The world of Standard is constantly evolving. Just like any new format, players are working on new strategies all the time. The difference between this Standard and previous formats is the depth provided by the new set. Return to Ravnica has many more playable cards for constructed formats than we are used to seeing, which means more decks are possible.
Today I want to look at some cards I think have been misevaluated in Standard. Some cards players think too highly of and others are hidden gems that not many people are playing yet. Let’s get started.
Avacyn’s Pilgrim and Arbor Elf
Games in Standard do not end quickly. Certainly Zombies of any kind can win reasonably fast, but we are talking turn four with the best possible hand and turn five or six is more reasonable. Do we really need to waste time and cards casting a one-mana accelerant that will most likely get killed the following turn?
If the only reason you’re playing these cards is to jump to three mana, I think that is the wrong line of thinking. A deck like Frites may need these cards to function quickly enough to win games, but other decks should probably not play them. If every game is going long enough for you to hit six mana, wouldn’t you rather have a more impactful spell?
This may be a shock to you, but I don’t actually like this charm right now. What is it good against? It is definitely good against Zombies, but from the testing I have done, that’s about it. Do you really want to put creatures with haste or enters the battlefield abilities back on top of the deck? This doesn’t slow the game down much at all. The cycling ability is OK and the lifelink ability is good occasionally but four of this card seems a stretch and it might be right to cut it entirely. On the surface it seems amazing, but when the games actually play out you end up using the draw a card option more than you’d like.
The fact that players are including this in the main baffles me. Let’s break down the three abilities.
-1/-1 to all creatures is a good ability in a format with a lot of one-toughness creatures, which is not the case for our current Standard. This ability should be at its best against Zombies but it doesn’t even kill many of their creatures. As for destroying enchantments, there are a decent number of Detention Spheres running around and occasionally you might want to kill one, but I don’t think that’s a maindeck ability. The third ability, regenerate each creature you control, is great if half of the decks you were playing against were casting Supreme Verdict. Obviously this is not the case.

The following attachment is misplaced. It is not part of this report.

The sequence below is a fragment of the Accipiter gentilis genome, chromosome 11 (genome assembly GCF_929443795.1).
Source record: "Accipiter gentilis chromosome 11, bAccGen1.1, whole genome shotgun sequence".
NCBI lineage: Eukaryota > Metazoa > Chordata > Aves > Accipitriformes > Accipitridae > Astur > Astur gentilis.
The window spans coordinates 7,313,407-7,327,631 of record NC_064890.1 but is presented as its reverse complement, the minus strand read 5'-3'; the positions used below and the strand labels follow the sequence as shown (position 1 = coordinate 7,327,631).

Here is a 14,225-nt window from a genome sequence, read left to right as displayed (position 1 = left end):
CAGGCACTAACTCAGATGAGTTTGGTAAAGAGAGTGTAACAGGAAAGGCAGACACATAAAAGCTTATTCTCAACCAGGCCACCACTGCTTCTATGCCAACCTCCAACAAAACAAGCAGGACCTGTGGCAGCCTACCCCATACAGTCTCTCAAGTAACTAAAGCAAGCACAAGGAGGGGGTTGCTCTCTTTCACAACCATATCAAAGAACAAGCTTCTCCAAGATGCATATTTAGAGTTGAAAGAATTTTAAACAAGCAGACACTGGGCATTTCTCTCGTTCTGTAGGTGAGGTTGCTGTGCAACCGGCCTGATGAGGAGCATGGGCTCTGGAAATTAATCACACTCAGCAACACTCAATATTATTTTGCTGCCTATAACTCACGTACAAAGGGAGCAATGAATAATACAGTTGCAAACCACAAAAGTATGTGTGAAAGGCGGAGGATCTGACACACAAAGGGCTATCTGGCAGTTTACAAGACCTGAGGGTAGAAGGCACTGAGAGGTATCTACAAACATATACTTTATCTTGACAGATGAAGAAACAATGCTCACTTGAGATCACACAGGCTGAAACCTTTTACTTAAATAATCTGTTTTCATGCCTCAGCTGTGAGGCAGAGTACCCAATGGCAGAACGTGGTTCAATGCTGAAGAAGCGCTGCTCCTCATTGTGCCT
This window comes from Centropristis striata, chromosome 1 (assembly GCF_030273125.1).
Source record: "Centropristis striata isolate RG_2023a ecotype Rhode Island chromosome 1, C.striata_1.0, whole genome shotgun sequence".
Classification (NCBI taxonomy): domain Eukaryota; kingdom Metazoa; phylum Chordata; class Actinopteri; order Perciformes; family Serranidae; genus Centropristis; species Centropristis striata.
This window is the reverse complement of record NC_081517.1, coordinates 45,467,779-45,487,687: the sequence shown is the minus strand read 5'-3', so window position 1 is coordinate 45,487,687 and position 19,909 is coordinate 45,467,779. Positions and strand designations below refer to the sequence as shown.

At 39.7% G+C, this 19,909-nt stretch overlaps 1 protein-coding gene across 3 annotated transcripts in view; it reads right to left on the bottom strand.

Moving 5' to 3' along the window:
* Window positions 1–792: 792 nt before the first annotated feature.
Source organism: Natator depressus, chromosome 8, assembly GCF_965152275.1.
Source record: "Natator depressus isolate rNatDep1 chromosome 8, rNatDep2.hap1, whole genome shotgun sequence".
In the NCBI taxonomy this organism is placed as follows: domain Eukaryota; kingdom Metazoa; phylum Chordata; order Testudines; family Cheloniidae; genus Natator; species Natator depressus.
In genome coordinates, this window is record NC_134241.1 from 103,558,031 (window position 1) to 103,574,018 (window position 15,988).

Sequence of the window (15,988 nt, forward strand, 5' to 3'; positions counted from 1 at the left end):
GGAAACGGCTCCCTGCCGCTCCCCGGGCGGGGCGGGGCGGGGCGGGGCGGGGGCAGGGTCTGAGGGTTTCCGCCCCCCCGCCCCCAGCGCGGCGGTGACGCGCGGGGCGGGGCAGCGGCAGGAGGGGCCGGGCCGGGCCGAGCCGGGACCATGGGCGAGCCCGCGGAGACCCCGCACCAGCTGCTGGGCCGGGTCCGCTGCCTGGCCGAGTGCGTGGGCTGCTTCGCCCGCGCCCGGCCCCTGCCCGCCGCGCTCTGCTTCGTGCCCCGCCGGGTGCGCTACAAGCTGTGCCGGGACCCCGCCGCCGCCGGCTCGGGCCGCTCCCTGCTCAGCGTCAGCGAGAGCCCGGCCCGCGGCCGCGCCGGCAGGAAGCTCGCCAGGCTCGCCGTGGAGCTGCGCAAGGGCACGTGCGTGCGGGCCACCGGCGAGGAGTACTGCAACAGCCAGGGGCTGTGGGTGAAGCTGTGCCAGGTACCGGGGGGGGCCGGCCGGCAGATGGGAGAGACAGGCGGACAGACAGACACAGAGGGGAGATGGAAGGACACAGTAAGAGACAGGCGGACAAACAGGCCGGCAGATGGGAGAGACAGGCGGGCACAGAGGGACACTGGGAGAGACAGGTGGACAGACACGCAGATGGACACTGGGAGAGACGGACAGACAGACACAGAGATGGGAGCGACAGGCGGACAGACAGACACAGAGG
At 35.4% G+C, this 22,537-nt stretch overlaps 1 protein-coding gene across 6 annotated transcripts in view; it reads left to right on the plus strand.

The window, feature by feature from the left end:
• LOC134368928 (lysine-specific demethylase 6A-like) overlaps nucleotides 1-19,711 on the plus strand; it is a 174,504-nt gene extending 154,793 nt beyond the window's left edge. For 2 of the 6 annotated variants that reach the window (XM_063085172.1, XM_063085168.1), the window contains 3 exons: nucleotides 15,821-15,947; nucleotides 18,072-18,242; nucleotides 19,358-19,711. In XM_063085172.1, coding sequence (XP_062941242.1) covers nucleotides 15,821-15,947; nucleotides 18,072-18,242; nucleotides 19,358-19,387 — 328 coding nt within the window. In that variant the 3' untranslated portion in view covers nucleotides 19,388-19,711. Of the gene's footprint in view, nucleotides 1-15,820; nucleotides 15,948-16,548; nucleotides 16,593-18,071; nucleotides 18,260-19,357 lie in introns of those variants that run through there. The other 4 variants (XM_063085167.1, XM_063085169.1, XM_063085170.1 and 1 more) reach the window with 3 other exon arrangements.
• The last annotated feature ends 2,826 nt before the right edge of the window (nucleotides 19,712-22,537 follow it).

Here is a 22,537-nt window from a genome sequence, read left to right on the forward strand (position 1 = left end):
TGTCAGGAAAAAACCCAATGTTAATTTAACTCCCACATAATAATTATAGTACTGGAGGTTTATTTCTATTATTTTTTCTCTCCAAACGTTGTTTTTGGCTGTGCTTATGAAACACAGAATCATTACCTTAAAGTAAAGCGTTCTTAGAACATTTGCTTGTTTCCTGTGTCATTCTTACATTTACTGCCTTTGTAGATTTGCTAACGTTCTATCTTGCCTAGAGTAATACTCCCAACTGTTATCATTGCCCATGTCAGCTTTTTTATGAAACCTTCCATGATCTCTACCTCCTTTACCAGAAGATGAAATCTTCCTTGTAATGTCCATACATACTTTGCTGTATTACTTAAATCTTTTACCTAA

So is this card playable? Yes, but it really shouldn’t be in the maindeck. I would side this in against any control deck with both blue and white but that’s about it.
It’s hard to remember the last time a rat saw play in Standard. The times I can think of were original Ravnica Standard when we had Ravenous Rats and Hellhole Rats. OK, so maybe it was just me playing Hellhole Rats, but they were amazing! Before that, there were some in Kamigawa Block, but it was a major creature type in the block so some were bound to be playable.
Basically, Pack Rat is part of a tribe most players dismiss as unplayable, but it merits a closer look. The first indication is that many players at the Grand Prix last weekend were naming Pack Rat as the best card in Return to Ravnica Limited. When a card dominates Limited, often that carries over to Constructed.
Several aspects of this card make it better than it looks. First is its mana cost, the gold standard for playable creatures in Standard. The fact that it’s a 1/1 is a little unappealing, but it shouldn’t stay that way for long. Also, making a token doesn’t require tapping the rat, which means you can use the ability multiple times per turn. Some players did not realize this and that caused undervaluation. Another part that is misread is the fact that you can discard any card. People tend to think that you need to discard a creature, similar to Lotleth Troll, but that is not the case.